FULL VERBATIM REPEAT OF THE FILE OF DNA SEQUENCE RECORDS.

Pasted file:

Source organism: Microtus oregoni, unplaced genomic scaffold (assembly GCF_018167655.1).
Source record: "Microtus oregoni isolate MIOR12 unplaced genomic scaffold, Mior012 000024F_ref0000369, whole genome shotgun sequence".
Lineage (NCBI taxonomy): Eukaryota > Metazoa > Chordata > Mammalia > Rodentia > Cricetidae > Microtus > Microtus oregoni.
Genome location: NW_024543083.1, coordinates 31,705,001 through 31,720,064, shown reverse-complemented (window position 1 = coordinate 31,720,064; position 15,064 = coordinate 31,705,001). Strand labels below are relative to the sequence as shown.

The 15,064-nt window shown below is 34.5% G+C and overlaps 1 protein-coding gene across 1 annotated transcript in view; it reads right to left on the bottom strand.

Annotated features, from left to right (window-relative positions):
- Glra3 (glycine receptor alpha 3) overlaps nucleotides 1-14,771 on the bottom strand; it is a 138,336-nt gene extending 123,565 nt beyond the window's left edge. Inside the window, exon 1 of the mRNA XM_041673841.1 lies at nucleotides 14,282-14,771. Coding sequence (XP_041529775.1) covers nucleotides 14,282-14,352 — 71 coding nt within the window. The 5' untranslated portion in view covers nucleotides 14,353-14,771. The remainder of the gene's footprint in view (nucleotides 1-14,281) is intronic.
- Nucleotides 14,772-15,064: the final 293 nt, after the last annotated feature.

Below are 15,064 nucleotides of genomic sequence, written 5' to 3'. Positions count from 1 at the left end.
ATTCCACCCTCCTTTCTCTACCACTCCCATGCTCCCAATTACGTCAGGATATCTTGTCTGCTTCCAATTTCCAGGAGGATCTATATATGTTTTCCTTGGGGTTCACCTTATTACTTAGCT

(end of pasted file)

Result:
Source organism: Microtus oregoni, unplaced genomic scaffold (assembly GCF_018167655.1).
Source record: "Microtus oregoni isolate MIOR12 unplaced genomic scaffold, Mior012 000024F_ref0000369, whole genome shotgun sequence".
Lineage (NCBI taxonomy): Eukaryota > Metazoa > Chordata > Mammalia > Rodentia > Cricetidae > Microtus > Microtus oregoni.
Genome location: NW_024543083.1, coordinates 31,705,001 through 31,720,064, shown reverse-complemented (window position 1 = coordinate 31,720,064; position 15,064 = coordinate 31,705,001). Strand labels below are relative to the sequence as shown.

The 15,064-nt window shown below is 34.5% G+C and overlaps 1 protein-coding gene across 1 annotated transcript in view; it reads right to left on the bottom strand.

Annotated features, from left to right (window-relative positions):
- Glra3 (glycine receptor alpha 3) overlaps nucleotides 1-14,771 on the bottom strand; it is a 138,336-nt gene extending 123,565 nt beyond the window's left edge. Inside the window, exon 1 of the mRNA XM_041673841.1 lies at nucleotides 14,282-14,771. Coding sequence (XP_041529775.1) covers nucleotides 14,282-14,352 — 71 coding nt within the window. The 5' untranslated portion in view covers nucleotides 14,353-14,771. The remainder of the gene's footprint in view (nucleotides 1-14,281) is intronic.
- Nucleotides 14,772-15,064: the final 293 nt, after the last annotated feature.

Below are 15,064 nucleotides of genomic sequence, written 5' to 3'. Positions count from 1 at the left end.
ATTCCACCCTCCTTTCTCTACCACTCCCATGCTCCCAATTACGTCAGGATATCTTGTCTGCTTCCAATTTCCAGGAGGATCTATATATGTTTTCCTTGGGGTTCACCTTATTACTTAGCT